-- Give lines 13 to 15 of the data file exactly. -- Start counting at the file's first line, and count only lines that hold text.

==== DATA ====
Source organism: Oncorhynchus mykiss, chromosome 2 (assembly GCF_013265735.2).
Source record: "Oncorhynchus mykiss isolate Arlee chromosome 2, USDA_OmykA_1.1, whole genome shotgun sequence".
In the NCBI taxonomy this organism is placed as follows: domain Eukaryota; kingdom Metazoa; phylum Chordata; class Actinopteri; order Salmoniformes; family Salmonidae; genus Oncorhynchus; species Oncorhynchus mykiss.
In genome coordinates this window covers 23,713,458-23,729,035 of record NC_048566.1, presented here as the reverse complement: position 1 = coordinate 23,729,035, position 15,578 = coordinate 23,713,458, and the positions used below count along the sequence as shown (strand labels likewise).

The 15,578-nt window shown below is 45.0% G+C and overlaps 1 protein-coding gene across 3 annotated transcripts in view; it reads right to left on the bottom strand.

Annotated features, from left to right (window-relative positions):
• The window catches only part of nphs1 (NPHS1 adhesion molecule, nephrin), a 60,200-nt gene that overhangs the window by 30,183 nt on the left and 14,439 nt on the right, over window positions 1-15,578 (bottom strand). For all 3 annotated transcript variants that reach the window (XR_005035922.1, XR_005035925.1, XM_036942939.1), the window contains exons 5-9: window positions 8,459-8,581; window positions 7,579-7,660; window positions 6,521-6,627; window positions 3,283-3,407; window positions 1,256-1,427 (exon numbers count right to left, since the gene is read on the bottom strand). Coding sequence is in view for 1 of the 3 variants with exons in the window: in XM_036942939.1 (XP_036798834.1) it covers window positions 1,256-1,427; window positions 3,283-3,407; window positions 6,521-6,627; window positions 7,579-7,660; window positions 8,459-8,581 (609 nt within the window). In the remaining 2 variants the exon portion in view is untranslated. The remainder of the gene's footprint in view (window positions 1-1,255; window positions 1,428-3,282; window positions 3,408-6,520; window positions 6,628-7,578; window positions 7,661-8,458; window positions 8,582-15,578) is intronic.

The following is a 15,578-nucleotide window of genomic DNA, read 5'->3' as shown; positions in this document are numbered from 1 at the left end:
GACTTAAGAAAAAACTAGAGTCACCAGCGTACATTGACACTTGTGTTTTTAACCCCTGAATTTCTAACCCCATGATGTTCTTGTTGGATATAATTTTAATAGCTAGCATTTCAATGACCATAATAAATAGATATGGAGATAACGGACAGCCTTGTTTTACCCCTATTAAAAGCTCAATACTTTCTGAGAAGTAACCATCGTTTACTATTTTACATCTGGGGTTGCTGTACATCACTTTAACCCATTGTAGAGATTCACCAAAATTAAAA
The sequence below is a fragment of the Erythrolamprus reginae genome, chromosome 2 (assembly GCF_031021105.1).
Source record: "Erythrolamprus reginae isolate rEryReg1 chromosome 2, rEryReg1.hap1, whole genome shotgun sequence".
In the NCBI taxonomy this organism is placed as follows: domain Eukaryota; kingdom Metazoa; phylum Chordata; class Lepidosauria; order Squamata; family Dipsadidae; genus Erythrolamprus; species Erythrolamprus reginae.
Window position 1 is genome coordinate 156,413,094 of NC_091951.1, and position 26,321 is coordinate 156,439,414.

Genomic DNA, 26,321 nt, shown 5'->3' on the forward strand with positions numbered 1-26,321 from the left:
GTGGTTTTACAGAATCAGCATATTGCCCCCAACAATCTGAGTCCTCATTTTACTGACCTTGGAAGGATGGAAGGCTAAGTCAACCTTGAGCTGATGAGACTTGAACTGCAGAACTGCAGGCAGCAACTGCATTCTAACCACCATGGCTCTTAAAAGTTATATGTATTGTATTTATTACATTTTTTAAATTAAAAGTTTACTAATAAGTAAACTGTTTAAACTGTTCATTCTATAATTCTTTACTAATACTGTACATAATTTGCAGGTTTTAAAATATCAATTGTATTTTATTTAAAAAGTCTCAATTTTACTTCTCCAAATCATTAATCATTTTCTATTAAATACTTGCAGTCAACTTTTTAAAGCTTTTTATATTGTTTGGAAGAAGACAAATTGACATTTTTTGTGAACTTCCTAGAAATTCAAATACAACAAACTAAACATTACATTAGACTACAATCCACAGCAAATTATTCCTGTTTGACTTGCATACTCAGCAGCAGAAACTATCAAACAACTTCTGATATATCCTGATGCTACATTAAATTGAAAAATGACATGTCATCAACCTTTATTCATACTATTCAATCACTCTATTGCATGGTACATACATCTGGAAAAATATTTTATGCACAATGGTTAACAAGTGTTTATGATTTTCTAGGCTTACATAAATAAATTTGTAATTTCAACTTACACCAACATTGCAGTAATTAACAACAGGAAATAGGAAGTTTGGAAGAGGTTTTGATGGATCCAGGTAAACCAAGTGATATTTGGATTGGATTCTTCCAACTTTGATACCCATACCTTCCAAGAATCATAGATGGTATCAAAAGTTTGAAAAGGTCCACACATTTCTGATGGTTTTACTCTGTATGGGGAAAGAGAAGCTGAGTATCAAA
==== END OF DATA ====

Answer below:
Window position 1 is genome coordinate 156,413,094 of NC_091951.1, and position 26,321 is coordinate 156,439,414.

Genomic DNA, 26,321 nt, shown 5'->3' on the forward strand with positions numbered 1-26,321 from the left:
GTGGTTTTACAGAATCAGCATATTGCCCCCAACAATCTGAGTCCTCATTTTACTGACCTTGGAAGGATGGAAGGCTAAGTCAACCTTGAGCTGATGAGACTTGAACTGCAGAACTGCAGGCAGCAACTGCATTCTAACCACCATGGCTCTTAAAAGTTATATGTATTGTATTTATTACATTTTTTAAATTAAAAGTTTACTAATAAGTAAACTGTTTAAACTGTTCATTCTATAATTCTTTACTAATACTGTACATAATTTGCAGGTTTTAAAATATCAATTGTATTTTATTTAAAAAGTCTCAATTTTACTTCTCCAAATCATTAATCATTTTCTATTAAATACTTGCAGTCAACTTTTTAAAGCTTTTTATATTGTTTGGAAGAAGACAAATTGACATTTTTTGTGAACTTCCTAGAAATTCAAATACAACAAACTAAACATTACATTAGACTACAATCCACAGCAAATTATTCCTGTTTGACTTGCATACTCAGCAGCAGAAACTATCAAACAACTTCTGATATATCCTGATGCTACATTAAATTGAAAAATGACATGTCATCAACCTTTATTCATACTATTCAATCACTCTATTGCATGGTACATACATCTGGAAAAATATTTTATGCACAATGGTTAACAAGTGTTTATGATTTTCTAGGCTTACATAAATAAATTTGTAATTTCAACTTACACCAACATTGCAGTAATTAACAACAGGAAATAGGAAGTTTGGAAGAGGTTTTGATGGATCCAGGTAAACCAAGTGATATTTGGATTGGATTCTTCCAACTTTGATACCCATACCTTCCAAGAATCATAGATGGTATCAAAAGTTTGAAAAGGTCCACACATTTCTGATGGTTTTACTCTGTATGGGGAAAGAGAAGCTGAGTATCAAA